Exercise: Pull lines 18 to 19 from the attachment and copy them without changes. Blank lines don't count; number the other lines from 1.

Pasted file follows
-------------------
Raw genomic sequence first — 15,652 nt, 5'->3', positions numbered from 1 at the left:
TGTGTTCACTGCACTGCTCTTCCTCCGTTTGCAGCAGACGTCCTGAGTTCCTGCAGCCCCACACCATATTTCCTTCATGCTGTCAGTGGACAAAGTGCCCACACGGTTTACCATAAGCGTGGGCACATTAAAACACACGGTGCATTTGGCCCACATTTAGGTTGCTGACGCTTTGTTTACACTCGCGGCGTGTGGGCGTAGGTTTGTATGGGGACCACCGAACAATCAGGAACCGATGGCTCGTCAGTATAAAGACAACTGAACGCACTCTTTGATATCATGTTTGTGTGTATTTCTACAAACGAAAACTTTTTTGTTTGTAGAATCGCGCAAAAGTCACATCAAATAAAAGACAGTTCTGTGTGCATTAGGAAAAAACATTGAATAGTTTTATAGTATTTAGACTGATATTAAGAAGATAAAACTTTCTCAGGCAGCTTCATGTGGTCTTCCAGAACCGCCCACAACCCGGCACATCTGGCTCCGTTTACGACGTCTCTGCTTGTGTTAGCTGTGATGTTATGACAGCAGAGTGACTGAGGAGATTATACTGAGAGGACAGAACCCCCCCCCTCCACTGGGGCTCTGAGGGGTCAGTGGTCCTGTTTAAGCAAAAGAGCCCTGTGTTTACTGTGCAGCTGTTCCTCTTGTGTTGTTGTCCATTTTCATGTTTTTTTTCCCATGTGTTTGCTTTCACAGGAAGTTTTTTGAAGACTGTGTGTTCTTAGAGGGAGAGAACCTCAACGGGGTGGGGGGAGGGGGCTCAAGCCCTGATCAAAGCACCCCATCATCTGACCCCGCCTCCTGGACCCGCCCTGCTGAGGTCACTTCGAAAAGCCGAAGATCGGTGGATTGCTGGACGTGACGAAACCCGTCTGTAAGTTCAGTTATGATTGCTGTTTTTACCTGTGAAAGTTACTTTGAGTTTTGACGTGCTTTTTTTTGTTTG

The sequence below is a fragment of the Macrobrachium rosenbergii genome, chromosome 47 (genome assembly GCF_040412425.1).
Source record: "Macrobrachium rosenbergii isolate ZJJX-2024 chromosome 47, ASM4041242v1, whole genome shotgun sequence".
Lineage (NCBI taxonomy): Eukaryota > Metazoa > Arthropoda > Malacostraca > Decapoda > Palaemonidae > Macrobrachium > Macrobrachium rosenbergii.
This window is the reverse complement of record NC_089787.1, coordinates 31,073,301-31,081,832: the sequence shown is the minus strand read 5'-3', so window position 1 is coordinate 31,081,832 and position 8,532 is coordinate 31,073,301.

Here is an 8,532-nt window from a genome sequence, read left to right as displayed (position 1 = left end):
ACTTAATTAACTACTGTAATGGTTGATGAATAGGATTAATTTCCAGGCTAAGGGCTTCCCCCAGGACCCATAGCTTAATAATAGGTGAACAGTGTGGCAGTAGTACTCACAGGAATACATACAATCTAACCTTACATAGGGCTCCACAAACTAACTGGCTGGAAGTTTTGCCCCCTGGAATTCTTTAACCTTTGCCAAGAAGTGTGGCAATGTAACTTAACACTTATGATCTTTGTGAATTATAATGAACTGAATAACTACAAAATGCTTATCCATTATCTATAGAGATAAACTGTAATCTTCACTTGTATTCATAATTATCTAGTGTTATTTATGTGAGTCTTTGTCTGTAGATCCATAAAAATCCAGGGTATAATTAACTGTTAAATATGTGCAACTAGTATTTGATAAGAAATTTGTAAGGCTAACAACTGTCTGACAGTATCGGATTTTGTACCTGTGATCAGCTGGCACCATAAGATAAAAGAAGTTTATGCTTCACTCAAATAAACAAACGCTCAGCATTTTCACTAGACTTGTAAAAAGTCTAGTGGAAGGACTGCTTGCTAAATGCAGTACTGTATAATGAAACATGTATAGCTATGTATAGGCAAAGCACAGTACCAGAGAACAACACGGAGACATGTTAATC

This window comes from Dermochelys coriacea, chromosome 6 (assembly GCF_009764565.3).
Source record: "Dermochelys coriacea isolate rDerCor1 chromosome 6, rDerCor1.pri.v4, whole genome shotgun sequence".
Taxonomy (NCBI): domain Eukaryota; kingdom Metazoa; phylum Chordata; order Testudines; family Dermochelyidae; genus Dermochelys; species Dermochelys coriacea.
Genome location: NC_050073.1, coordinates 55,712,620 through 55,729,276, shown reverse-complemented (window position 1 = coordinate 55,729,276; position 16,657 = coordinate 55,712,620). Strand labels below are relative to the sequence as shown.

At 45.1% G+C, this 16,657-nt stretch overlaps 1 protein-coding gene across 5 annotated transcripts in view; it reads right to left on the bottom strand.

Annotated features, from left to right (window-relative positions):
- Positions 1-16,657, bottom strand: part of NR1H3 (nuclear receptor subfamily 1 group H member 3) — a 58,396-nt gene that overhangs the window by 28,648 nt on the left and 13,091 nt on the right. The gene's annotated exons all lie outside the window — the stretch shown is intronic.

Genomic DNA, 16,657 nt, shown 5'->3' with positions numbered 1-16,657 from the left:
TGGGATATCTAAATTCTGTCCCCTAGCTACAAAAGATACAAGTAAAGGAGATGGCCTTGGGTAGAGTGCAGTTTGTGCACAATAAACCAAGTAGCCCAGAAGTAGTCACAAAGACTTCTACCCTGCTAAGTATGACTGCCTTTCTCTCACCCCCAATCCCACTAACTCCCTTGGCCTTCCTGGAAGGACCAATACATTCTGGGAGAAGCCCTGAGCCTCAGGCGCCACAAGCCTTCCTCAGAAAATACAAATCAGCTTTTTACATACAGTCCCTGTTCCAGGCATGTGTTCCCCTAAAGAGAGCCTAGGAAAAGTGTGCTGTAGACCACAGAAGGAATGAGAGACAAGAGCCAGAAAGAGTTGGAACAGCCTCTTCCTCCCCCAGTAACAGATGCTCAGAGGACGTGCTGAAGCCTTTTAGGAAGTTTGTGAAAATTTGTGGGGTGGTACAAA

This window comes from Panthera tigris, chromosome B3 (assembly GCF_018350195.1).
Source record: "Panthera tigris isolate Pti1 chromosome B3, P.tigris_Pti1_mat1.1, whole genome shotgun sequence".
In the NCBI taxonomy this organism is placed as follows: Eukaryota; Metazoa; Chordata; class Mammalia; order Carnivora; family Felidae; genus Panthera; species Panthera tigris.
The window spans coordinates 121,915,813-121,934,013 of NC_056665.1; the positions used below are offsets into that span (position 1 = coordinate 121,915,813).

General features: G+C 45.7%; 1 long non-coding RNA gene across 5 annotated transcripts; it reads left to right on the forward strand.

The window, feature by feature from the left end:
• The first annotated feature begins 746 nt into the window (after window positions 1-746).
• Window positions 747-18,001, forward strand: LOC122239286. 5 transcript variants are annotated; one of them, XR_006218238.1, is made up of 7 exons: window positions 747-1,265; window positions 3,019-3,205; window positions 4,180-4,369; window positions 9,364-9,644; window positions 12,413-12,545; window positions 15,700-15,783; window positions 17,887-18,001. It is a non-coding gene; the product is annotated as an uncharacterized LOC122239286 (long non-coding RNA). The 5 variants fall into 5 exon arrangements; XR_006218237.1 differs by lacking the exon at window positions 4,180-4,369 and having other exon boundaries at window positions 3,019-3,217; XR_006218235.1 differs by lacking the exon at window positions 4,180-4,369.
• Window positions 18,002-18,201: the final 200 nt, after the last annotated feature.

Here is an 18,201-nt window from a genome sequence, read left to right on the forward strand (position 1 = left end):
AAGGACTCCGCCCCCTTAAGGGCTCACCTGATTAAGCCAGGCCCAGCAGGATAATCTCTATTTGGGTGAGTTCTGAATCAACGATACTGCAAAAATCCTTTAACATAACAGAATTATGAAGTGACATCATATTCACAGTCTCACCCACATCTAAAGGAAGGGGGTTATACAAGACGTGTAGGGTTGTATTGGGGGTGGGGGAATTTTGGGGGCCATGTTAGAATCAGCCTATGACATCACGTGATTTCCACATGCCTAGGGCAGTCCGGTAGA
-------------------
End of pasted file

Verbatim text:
This window comes from Panthera tigris, chromosome B3 (assembly GCF_018350195.1).
Source record: "Panthera tigris isolate Pti1 chromosome B3, P.tigris_Pti1_mat1.1, whole genome shotgun sequence".